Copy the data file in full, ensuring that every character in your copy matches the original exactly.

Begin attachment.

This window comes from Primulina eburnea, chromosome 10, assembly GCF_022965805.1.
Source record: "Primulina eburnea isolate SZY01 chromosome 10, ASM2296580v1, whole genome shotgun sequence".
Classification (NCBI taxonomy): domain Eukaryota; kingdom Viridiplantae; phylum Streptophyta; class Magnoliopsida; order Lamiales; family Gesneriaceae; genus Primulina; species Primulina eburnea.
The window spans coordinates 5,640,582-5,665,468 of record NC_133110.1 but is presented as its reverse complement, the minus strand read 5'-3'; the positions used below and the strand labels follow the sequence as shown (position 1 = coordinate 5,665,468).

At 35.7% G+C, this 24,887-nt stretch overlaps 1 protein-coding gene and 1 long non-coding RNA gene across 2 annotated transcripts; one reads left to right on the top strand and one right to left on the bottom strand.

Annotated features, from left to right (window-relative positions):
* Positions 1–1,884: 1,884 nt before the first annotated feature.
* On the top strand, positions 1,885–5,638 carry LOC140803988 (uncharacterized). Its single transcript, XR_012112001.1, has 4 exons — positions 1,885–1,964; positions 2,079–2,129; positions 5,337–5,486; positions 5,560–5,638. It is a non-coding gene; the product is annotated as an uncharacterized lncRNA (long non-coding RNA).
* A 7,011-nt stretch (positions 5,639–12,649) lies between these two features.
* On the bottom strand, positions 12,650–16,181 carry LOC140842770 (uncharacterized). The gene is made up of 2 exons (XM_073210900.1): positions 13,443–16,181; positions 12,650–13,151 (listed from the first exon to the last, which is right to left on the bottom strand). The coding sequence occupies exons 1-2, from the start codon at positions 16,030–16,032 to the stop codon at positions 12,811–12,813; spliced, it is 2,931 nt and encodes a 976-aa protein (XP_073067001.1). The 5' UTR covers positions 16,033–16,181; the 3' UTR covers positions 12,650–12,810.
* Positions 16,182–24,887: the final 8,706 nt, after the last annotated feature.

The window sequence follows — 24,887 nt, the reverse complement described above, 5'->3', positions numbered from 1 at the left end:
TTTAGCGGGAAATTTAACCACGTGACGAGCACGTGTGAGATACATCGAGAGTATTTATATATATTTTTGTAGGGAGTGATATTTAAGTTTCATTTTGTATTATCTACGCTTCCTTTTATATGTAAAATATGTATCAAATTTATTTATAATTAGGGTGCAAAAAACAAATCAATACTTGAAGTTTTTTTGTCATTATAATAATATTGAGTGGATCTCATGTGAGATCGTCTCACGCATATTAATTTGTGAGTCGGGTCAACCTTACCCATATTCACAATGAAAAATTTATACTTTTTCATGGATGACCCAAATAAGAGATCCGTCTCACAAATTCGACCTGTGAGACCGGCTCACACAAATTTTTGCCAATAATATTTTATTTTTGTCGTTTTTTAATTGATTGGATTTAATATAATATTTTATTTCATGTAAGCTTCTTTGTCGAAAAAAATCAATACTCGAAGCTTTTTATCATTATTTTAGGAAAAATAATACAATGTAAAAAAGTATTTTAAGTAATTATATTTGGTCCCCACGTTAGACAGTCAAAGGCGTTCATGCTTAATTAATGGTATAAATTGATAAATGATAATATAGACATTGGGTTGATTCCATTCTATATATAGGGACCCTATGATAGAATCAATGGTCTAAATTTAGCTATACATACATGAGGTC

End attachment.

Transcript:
This window comes from Primulina eburnea, chromosome 10, assembly GCF_022965805.1.
Source record: "Primulina eburnea isolate SZY01 chromosome 10, ASM2296580v1, whole genome shotgun sequence".
Classification (NCBI taxonomy): domain Eukaryota; kingdom Viridiplantae; phylum Streptophyta; class Magnoliopsida; order Lamiales; family Gesneriaceae; genus Primulina; species Primulina eburnea.
The window spans coordinates 5,640,582-5,665,468 of record NC_133110.1 but is presented as its reverse complement, the minus strand read 5'-3'; the positions used below and the strand labels follow the sequence as shown (position 1 = coordinate 5,665,468).

At 35.7% G+C, this 24,887-nt stretch overlaps 1 protein-coding gene and 1 long non-coding RNA gene across 2 annotated transcripts; one reads left to right on the top strand and one right to left on the bottom strand.

Annotated features, from left to right (window-relative positions):
* Positions 1–1,884: 1,884 nt before the first annotated feature.
* On the top strand, positions 1,885–5,638 carry LOC140803988 (uncharacterized). Its single transcript, XR_012112001.1, has 4 exons — positions 1,885–1,964; positions 2,079–2,129; positions 5,337–5,486; positions 5,560–5,638. It is a non-coding gene; the product is annotated as an uncharacterized lncRNA (long non-coding RNA).
* A 7,011-nt stretch (positions 5,639–12,649) lies between these two features.
* On the bottom strand, positions 12,650–16,181 carry LOC140842770 (uncharacterized). The gene is made up of 2 exons (XM_073210900.1): positions 13,443–16,181; positions 12,650–13,151 (listed from the first exon to the last, which is right to left on the bottom strand). The coding sequence occupies exons 1-2, from the start codon at positions 16,030–16,032 to the stop codon at positions 12,811–12,813; spliced, it is 2,931 nt and encodes a 976-aa protein (XP_073067001.1). The 5' UTR covers positions 16,033–16,181; the 3' UTR covers positions 12,650–12,810.
* Positions 16,182–24,887: the final 8,706 nt, after the last annotated feature.

The window sequence follows — 24,887 nt, the reverse complement described above, 5'->3', positions numbered from 1 at the left end:
TTTAGCGGGAAATTTAACCACGTGACGAGCACGTGTGAGATACATCGAGAGTATTTATATATATTTTTGTAGGGAGTGATATTTAAGTTTCATTTTGTATTATCTACGCTTCCTTTTATATGTAAAATATGTATCAAATTTATTTATAATTAGGGTGCAAAAAACAAATCAATACTTGAAGTTTTTTTGTCATTATAATAATATTGAGTGGATCTCATGTGAGATCGTCTCACGCATATTAATTTGTGAGTCGGGTCAACCTTACCCATATTCACAATGAAAAATTTATACTTTTTCATGGATGACCCAAATAAGAGATCCGTCTCACAAATTCGACCTGTGAGACCGGCTCACACAAATTTTTGCCAATAATATTTTATTTTTGTCGTTTTTTAATTGATTGGATTTAATATAATATTTTATTTCATGTAAGCTTCTTTGTCGAAAAAAATCAATACTCGAAGCTTTTTATCATTATTTTAGGAAAAATAATACAATGTAAAAAAGTATTTTAAGTAATTATATTTGGTCCCCACGTTAGACAGTCAAAGGCGTTCATGCTTAATTAATGGTATAAATTGATAAATGATAATATAGACATTGGGTTGATTCCATTCTATATATAGGGACCCTATGATAGAATCAATGGTCTAAATTTAGCTATACATACATGAGGTC